The FundsIndia saga is just a sign of things to come. Indian mutual fund platforms are in trouble!

Recently news broke that the investors ousted both the founders of FundsIndia. This came as quite a surprise to everyone, but a little bird had vaguely told me a couple of months ago of some of the bad tidings there.

FundsIndia, if you aren’t aware, is one of the oldest mutual funds portal in India. It was started way back in 2009 by C.R. Chandrasekar and Srikanth Meenakshi. They started with mutual funds and later diversified into other products such as direct equities, corporate deposits and so on. Here are some numbers as per AMFIs 2017-18 commission disclosure:

Name of the ARN HolderGross Amount paidGross InflowsNet InflowsAAUM 2017-18
Wealth India Financial Services Pvt Ltd49.67 cr2902.14 cr1063.82 cr4253.47 cr

The company had raised $15.2 (about Rs 105 cr) to date.

Crunchbase

The founders were ousted over differences of visions. Meaning, they wanted to do something and, the VCs didn’t agree. The thing about companies that raise VC money is that they quickly lose ownership of the company as they raise more and more rounds. The FundsIndia founders were left with about 20% combined stake by the time they were pushed out.

Of late, mutual fund platforms, both regular and direct, have started sprouting up like mushrooms after a rainy day. The biggest platforms have been raising money wherever they can, hoping to survive in order to find out if then hang around till the great Indian opportunity becomes a reality.

The story everyone tells is this. There are 7.5 crore retail folios, out which industry guys I speak to estimate about 2 crore unique folios. This also kinda sorta matches with the fact that are 2 crore individuals who filed taxes but paid zero taxes out of 6.8 crore returns.

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There are 87.8 lakh active brokerage accounts in India, although NSDL and CDSL report 1.86 crore and 1.78 crore accounts. So, that’s about 0.5% of the investing population. And given that the Indian population is 130 crore, sky is the limit, yada, yada.

The VCs have bought into the story and quite a few mutual fund platforms – both regular and direct have raised some serious money for just selling mutual funds.

Scripbox

has raised about Rs 160 crores, with the last round in 150 crores coming from the last round in Jan 2019. Scribox sells regular mutual funds and is routinely described as a rob-advisor. Scribox is as much a robo as I am a genius quant trader. It’s just an MF app that recommends a set of funds and offers rebalancing, period!

Name of the ARN HolderGross Amount paidGross InflowsNet InflowsAAUM 2017-18
Scripbox.Com India Pvt Ltd7.62 cr513.29 cr248.92 cr584.67 cr

The company got it’s RIA license last year and it seems like they are up to something and they better be. Otherwise, Rs 150 cr for selling mutual funds? What shit!?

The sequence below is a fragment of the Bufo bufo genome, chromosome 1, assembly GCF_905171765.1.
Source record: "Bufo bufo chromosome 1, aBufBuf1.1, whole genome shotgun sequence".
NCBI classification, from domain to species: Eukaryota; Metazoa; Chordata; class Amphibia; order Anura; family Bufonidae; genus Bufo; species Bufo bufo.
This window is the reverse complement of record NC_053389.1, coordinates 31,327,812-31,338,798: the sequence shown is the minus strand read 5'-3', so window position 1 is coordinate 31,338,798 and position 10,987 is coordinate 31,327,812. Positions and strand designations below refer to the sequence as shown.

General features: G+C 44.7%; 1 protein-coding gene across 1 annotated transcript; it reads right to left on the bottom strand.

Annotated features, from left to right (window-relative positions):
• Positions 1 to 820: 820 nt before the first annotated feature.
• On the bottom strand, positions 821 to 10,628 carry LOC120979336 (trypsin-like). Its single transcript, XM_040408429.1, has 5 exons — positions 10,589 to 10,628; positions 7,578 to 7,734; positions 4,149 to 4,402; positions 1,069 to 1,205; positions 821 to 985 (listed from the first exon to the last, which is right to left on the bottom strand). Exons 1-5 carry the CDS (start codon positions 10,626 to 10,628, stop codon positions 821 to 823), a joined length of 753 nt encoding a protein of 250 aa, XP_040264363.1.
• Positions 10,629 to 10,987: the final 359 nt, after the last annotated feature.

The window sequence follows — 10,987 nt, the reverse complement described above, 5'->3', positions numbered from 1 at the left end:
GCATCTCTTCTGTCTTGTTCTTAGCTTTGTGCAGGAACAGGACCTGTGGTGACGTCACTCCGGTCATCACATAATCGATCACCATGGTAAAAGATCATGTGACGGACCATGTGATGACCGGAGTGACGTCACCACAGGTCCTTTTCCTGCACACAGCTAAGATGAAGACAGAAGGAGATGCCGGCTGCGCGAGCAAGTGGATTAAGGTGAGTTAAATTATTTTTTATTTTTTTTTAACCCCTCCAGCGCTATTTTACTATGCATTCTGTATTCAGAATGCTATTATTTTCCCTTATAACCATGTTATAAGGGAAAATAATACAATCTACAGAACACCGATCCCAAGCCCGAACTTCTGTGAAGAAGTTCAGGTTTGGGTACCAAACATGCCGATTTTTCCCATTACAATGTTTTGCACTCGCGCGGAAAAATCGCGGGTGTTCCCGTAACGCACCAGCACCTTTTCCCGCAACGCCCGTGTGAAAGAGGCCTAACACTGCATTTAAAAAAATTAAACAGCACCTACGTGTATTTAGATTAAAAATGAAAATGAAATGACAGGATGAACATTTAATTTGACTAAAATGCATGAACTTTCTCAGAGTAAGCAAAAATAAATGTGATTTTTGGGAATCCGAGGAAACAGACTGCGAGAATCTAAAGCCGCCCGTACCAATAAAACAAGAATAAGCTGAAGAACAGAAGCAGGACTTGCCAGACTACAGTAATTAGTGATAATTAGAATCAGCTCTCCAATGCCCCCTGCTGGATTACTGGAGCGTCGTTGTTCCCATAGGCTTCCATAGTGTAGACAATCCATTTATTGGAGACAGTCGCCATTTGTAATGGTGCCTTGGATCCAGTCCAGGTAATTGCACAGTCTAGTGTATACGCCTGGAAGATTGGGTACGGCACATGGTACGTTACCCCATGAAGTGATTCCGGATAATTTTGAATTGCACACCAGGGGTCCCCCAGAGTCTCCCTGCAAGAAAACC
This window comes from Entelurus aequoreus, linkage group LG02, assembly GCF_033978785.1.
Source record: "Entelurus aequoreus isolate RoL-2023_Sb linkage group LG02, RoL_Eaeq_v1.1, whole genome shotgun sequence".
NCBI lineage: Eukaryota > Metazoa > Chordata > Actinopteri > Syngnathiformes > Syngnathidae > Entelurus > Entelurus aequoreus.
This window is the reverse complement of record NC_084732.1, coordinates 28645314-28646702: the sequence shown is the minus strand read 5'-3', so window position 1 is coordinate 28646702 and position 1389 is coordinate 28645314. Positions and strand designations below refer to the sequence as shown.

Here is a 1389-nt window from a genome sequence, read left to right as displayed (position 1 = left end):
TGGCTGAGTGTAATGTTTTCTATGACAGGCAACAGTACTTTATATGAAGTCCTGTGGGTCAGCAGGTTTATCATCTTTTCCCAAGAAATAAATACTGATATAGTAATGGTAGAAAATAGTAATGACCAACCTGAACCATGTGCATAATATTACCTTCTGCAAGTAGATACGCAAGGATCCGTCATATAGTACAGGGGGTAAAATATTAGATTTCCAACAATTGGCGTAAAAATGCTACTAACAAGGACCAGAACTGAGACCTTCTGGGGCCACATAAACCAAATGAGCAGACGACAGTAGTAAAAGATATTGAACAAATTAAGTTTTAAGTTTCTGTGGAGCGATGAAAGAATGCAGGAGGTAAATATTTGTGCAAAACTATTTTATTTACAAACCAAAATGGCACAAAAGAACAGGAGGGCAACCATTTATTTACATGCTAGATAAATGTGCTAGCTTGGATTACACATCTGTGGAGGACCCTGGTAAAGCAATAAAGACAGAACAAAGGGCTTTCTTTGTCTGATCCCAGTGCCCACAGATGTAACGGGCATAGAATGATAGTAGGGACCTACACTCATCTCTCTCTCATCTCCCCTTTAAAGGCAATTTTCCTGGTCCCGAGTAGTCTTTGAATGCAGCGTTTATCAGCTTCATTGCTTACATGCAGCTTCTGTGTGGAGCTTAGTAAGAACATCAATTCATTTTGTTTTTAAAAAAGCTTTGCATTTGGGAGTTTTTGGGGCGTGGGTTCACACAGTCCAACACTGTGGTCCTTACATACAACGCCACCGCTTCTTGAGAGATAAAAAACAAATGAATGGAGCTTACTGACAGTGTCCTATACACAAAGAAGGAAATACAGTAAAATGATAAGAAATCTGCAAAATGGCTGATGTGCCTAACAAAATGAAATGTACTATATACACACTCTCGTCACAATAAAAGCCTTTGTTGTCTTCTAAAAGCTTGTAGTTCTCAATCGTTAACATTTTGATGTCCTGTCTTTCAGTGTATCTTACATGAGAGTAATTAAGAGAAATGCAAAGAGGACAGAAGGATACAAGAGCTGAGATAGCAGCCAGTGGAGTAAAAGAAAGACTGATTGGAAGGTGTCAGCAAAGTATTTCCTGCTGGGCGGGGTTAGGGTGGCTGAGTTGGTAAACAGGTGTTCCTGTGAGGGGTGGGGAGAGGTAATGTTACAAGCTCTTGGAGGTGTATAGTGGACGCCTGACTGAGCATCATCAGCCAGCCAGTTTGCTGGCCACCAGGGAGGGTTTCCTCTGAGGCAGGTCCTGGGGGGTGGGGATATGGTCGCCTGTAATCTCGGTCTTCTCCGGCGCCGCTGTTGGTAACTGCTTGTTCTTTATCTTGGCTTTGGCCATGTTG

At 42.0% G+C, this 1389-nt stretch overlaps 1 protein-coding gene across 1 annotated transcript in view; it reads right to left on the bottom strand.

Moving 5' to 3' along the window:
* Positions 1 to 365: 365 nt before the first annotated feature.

Fisdom

Fisdom is another MF platform that started with selling regular mutual funds. They later started offering insurance and NPS (National Pension System) on their platform. When Zerodha Coin and subsequently ET Money and PayTM money made direct mutual funds popular and free, Fisdom had to join the crowd. It stealthily launched a separate app called MyWay, which is essentially a clone of the Fisdom app with direct funds.

Name of the ARN HolderGross Amount paidGross InflowsNet InflowsAAUM 2017-18
FINWIZARD TECHNOLOGY PVT LTD1.54 cr165.53 cr98.25 cr88.14 cr

Subramanya, the founder of the company also has this to say right around the time when Coin went free, ET Money Pivoted to direct MF from regular, and PayTm Money launched. Wooo…whatay angry!

Orowealth

This one after raising some money went and acquired WealthTrust, another mutual fund platform. Here’s the funny part about this acquisition-

The two companies now have a combined user base of 3 Lakh registered users, and their assets under advisory (AUA) will be over $283.4 Mn (INR 2000 Cr).

AUM (assets under management) is the total investment the platform has facilitated. AUA (assets under advice), on the other hand, is a scammy number. Most mutual fund platforms today allow users to upload their CAS statements (consolidated account statements), which contain details of holdings and transactions across all the platforms. And these platforms have realized that claiming AUA is way better than the meager AUM they manage.

Basically a glorified portfolio tracker! Their AUM, by my guess, won’t be more than 10-15% of that number and that’s being generous.

Kuvera

Kuvera became the first platform to offer direct mutual funds for free, it used to charge earlier. The platform also claims AUA instead of AUM and claims 4,000 cr of AUA. Also, I know for a fact that their actual AUM is just about 600 cr – 800 cr.

Here’s the founder’s justification of the AUA shenanigan:

The funny part is, their website claimed an AUA of 3000 Cr in April and now it’s 4000 cr – Sab Moh Maya Hai! These shitty practices will come back and bite the industry in the ass.

So, what’s the plan for a platform that makes no money? From their FAQ